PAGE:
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  1. There is also a tutoring instructor I believe that is referenced in the manual. This person is supposed to give priority to students who are in a remedial status and are looking for guidance on assessments and exams. Check the Student Guide as I think their direct email is in there.
  2. JD + Masters of Public Administration seems to be the most common combinations of degrees in my experience. Although I'll say that many of those in policy I've met skipped the JD aspect and just did an MPA. I don't know if undergrad even really factors in unless your working in a specialized area like Health or Education and might get a leg up against someone with a Poli Sci degree.
  3. My assumption would be policy roles. I'd imagine that to some extent Provincially at least some of those jobs would be located on the island. With that said I would say that there are policy positions outside of the standard government role. Think quasi-government like Translink, Port of Vancouver, Universities would likely need policy advisors. I imagine there's other roles outside of those in larger privately held corporations or perhaps think tank type scenarios. I worked a policy role in my 1L summer and really enjoyed it. It was not legal work in the standard sense but I did find myself using many of my legal skills as I would extensively with legislation. Although I'm planning to article and be called it's certainly something I would consider going back to later on and many of my colleagues were former lawyers who had left private practice. I didn't work in Vancouver at the time but I'd be happy to answer anything further and can maybe give some insight as to what my more senior colleagues were working on in their roles.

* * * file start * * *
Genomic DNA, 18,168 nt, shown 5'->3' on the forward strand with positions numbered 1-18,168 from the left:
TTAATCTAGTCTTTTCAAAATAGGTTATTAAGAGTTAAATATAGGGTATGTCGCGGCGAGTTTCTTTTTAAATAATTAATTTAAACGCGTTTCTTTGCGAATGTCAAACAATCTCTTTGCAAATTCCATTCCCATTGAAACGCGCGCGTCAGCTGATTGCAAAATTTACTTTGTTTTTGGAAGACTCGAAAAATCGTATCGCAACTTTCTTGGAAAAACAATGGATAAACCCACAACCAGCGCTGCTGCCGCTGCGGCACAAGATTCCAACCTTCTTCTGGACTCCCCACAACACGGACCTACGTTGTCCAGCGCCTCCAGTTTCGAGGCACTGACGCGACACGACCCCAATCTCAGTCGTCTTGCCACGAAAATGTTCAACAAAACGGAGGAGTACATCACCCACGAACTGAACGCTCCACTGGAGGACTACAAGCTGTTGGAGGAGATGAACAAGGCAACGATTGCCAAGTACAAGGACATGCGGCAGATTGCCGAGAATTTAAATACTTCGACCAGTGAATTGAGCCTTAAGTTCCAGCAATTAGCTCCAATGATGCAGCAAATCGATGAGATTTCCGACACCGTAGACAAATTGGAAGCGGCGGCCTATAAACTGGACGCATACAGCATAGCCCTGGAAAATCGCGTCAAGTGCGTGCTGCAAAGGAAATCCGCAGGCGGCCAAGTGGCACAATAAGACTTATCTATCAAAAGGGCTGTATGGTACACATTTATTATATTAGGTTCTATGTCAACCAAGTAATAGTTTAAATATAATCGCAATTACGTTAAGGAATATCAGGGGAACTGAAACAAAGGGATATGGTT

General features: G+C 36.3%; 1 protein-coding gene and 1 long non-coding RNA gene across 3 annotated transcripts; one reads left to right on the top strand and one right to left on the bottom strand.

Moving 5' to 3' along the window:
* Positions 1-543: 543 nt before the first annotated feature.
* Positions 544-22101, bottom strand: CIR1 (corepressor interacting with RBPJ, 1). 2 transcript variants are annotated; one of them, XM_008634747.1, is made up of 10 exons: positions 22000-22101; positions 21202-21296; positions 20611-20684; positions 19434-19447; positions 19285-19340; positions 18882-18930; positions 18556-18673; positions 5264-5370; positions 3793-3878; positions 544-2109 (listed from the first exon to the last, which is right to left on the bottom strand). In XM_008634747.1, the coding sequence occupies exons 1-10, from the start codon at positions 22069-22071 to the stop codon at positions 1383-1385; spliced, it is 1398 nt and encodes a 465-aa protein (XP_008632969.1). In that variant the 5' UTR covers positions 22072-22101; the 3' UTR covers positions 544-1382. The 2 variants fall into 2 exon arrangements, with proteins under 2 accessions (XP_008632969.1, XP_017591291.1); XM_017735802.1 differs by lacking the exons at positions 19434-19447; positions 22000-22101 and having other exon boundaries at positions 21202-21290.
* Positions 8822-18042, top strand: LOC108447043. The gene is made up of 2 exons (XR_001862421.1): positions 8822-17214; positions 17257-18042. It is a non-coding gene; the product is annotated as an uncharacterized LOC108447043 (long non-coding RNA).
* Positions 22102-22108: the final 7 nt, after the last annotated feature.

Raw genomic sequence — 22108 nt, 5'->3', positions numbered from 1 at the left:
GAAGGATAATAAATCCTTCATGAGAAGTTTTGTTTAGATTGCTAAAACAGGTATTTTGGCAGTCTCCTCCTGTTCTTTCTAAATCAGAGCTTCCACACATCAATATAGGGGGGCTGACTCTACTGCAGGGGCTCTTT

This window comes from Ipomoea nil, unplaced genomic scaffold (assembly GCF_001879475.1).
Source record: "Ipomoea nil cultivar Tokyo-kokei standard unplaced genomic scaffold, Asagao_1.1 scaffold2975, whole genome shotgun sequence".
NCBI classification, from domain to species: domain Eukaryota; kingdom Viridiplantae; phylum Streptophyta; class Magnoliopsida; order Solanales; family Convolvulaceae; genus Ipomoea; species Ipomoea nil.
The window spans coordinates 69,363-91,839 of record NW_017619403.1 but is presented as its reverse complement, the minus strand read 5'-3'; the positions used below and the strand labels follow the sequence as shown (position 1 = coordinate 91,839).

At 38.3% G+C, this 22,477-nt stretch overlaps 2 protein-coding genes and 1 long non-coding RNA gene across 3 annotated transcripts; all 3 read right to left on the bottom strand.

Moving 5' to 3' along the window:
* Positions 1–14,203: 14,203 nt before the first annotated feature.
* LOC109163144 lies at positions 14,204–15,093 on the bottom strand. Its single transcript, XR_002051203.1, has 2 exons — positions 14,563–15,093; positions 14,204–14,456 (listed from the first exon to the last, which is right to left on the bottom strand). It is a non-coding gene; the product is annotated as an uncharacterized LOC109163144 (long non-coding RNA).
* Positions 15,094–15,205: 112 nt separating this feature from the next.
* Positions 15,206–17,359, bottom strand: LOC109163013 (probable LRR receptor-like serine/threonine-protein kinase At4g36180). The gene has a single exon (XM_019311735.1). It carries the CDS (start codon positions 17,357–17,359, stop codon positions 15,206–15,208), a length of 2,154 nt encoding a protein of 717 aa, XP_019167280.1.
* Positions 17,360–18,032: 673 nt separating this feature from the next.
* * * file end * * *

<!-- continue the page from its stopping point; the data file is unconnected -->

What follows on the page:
4. As someone who's worked as a summer student, feedback is so helpful. There's nothing worse than passing something off and then never hearing back. Either way is helpful, I want to know if it's good, bad or trashcan worthy. If the work assigned needs improvement, I'd personally rather take the feedback and try to adjust it then have a frustrated associate or partner just redo everything. I realize this isn't always possible with timelines but I'd rather get it right than never actually provide usable work. Timelines are also really helpful as there's nothing worse than being told something is "URGENT" only to find out it can be done in a week or two. I want to try and get work back as soon as possible but that's also helpful for me prioritizing work. Also when you give some work to them the more info the better, there's nothing worse than a brief phone call with a vague description of what's actually needed. It's so much more appreciated when there's a memo outlining at least the basics of what you need done. I've heard of students getting such vague instructions they accidentally prepared documentation that would be used by the other side as the lawyer was so vague in their description. I've only worked as a summer student but this is just my 2 cents on my experience.
  5. Send me a message, I'm a current Dal student and I'll do what I can to send you along some postings for Atlantic Canada jobs if your interested. I'm seeking articles out west but I've been working out here since I started at Dal and maybe I can help some.
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